Welcome to part two of our ongoing General Data Protection Regulation (GDPR) basics blog series. Part one--covering who the GDPR applies to can be found here. Now we’re diving into the what you need to know about GDPR consent. What does it mean to gain and track consent according to the GDPR?
The General Data Protection Regulation is a regulation that is meant to strengthen data protection for individuals within the European Union. The GDPR provisions are identical across EU member states, which simplifies compliance. Many businesses headquartered outside the EU will have to comply with the GDPR as it also addresses the transfer of personal data of EU citizens outside of the EU. More information can be found in our previous blog.
The ultimate goal of the GDPR is to restore control to EU citizens over the use of their personal data. This means you need to be able to prove when and where EU citizens gave you consent to use their data. This blog will help you understand what consent is, what information it applies to, what you have to do to gain consent, and what noncompliance could look like for your company.
What is consent according to the GDPR?
Consent under the GDPR is an affirmative permission given by the user to use their personal data in an appropriate capacity.
What do you have to do to gain consent?
Under the GDPR, consent has changed. Gone are the days of the sneaky “opt-out” box that confused users about the status of their consent. In May 2018, businesses will have to gain affirmative consent. What is affirmative consent? That means that the user will have to give consent by a “clear affirmative action.” Under the GDPR, consent must be “freely given, specific, informed and unambiguous.”
- Freely given: There cannot be a vast imbalance of power between the user and the business. Consent is not freely given if the terms of consent are unconscionable and bind the user. Services rendered cannot be based on consent unless the information that requires consent is necessary for the service. Also, consent is not freely given if the user must consent as a package deal to the use of their personal information. Users should have the right to opt-out of the use of any information that is not relevant to the service being rendered.
- Specific/informed and unambiguous: Users must know what they are consenting to, which means that consenting to the use of personal information must be “clearly distinguishable” from any other matters in a written document. Consent must also be delivered “in an intelligible and easily accessible form, using clear and plain language.” You can’t use legal or tech jargon to confuse users into consenting. The law exempts businesses from obtaining consent for later data processing operations if the operations are “compatible” in scope and nature. Businesses cannot obtain blanket consent and then use that consent as they see fit during later operations.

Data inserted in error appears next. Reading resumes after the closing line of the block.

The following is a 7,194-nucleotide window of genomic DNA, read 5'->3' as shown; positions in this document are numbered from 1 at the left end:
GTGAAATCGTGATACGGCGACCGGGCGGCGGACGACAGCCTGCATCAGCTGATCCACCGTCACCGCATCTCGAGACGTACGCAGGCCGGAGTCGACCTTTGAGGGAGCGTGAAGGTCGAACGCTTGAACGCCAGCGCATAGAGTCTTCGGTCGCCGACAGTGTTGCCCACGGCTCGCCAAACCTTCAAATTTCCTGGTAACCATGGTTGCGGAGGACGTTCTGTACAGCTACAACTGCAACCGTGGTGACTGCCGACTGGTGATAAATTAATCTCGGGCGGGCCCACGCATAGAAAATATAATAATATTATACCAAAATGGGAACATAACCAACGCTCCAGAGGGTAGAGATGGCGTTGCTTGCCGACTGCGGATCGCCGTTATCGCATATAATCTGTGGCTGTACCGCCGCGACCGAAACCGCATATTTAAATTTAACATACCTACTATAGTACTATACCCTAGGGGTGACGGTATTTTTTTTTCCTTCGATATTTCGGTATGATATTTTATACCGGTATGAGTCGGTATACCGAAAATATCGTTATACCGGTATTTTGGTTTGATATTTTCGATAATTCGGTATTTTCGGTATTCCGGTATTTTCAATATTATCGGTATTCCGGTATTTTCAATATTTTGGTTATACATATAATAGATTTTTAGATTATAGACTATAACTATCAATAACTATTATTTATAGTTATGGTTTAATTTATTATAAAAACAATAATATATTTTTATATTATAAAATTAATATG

- Children: Children are restricted from giving consent without parental authorization. The official age of consent for this matter is 16; however, member states can set the age lower, but cannot go below age 13. Understanding that it may be difficult to be sure that parents are giving consent for minors, the GDPR requires that businesses make reasonable efforts to verify parental consent.
A key component to consent is the users right to withdraw. Withdrawing consent should be an option that users are aware of, and the process of withdrawal should be as simple as the process to grant consent. Withdrawal of consent means that your business should completely remove the record of the data subject. If they wish to continue a consent-based service down the line, then they will need to reaffirm.
What information does consent apply to?
Consent applies to the personal information of the data subject. This information is outlined in the “Who” blog. Where a user’s personal data is used or processed, that user must give affirmative consent.
What does noncompliance look like for your company?
Failing to comply with the GDPR could subject your business to substantial fines. The GDPR articles state that the penalties be effective, proportionate and dissuasive. Businesses face fines of 10,000,000 EUR (USD 11,865,500.00) or up to two percent of global annual turnover, while for other violations, those maximums are doubled to 20,000,000 EUR (USD 23,729,200.00) or four percent of global turnover. Violations concerning consent come at a higher price point.
What can PactSafe do to help?
We have created a Privacy and Consent Gap Assessment to help your company see where you fall concerning the GDPR and consent. One of the great reprieves from the GDPR is that businesses may retain consent given prior to May 2018 if it complies with the GDPR consent standard. Let us help you see if you’re falling between the cracks with your consent standards.